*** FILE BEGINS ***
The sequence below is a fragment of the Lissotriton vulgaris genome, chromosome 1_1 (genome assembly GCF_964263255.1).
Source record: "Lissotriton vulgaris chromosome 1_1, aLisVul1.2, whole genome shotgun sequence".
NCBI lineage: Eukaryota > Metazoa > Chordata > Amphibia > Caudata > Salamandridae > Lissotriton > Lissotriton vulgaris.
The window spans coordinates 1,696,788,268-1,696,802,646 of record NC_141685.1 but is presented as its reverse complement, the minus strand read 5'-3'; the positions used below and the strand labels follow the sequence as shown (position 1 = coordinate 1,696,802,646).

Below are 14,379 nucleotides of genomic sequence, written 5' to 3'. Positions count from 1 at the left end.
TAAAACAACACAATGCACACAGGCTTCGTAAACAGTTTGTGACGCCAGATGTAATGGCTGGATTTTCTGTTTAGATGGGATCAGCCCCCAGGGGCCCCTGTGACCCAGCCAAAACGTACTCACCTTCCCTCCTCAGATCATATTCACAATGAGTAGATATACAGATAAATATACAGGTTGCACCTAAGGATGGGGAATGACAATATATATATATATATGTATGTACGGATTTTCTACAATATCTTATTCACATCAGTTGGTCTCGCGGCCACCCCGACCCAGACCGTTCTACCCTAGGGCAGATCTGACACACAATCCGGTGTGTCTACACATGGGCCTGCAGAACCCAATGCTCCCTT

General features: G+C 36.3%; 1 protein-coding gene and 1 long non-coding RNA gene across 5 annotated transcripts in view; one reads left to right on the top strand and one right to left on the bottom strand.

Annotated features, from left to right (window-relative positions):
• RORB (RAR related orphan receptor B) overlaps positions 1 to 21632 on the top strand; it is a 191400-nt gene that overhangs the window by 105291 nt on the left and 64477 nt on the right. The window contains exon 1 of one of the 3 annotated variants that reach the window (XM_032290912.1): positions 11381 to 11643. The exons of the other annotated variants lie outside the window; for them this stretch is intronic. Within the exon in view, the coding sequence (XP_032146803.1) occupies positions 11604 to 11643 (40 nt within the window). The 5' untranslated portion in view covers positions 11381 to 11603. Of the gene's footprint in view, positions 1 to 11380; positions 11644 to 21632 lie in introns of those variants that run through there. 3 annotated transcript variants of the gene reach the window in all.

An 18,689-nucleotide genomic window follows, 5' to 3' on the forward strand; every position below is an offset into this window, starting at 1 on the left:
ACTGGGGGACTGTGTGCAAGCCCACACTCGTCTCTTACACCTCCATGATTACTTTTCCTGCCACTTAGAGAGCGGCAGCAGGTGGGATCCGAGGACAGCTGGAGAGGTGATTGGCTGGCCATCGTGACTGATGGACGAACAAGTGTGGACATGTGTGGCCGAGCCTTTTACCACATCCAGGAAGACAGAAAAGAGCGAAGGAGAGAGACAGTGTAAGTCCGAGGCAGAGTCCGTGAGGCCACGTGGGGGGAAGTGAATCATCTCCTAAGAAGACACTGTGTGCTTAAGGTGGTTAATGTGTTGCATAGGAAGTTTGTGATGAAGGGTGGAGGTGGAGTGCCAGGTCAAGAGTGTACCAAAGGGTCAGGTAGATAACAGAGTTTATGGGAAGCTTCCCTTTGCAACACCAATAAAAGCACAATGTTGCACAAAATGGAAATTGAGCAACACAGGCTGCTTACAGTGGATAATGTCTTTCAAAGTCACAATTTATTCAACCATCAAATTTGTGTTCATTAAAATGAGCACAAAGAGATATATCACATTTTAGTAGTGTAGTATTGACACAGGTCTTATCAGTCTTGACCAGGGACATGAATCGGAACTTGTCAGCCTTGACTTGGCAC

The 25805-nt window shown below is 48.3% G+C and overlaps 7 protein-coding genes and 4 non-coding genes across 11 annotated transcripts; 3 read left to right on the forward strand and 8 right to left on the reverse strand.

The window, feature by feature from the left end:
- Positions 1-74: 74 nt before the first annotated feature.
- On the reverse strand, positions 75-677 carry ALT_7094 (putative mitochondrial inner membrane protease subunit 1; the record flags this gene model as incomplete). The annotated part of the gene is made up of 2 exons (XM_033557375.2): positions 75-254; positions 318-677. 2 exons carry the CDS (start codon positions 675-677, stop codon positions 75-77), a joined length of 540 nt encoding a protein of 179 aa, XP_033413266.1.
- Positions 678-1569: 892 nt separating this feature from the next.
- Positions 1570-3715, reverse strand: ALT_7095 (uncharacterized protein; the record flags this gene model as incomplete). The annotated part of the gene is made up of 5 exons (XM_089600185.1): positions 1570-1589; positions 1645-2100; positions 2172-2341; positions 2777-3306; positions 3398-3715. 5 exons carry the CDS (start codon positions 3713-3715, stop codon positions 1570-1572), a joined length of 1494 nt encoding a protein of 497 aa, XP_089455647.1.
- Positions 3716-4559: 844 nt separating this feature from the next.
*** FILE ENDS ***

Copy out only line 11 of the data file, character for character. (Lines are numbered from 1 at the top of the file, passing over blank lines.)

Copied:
ACTGGGGGACTGTGTGCAAGCCCACACTCGTCTCTTACACCTCCATGATTACTTTTCCTGCCACTTAGAGAGCGGCAGCAGGTGGGATCCGAGGACAGCTGGAGAGGTGATTGGCTGGCCATCGTGACTGATGGACGAACAAGTGTGGACATGTGTGGCCGAGCCTTTTACCACATCCAGGAAGACAGAAAAGAGCGAAGGAGAGAGACAGTGTAAGTCCGAGGCAGAGTCCGTGAGGCCACGTGGGGGGAAGTGAATCATCTCCTAAGAAGACACTGTGTGCTTAAGGTGGTTAATGTGTTGCATAGGAAGTTTGTGATGAAGGGTGGAGGTGGAGTGCCAGGTCAAGAGTGTACCAAAGGGTCAGGTAGATAACAGAGTTTATGGGAAGCTTCCCTTTGCAACACCAATAAAAGCACAATGTTGCACAAAATGGAAATTGAGCAACACAGGCTGCTTACAGTGGATAATGTCTTTCAAAGTCACAATTTATTCAACCATCAAATTTGTGTTCATTAAAATGAGCACAAAGAGATATATCACATTTTAGTAGTGTAGTATTGACACAGGTCTTATCAGTCTTGACCAGGGACATGAATCGGAACTTGTCAGCCTTGACTTGGCAC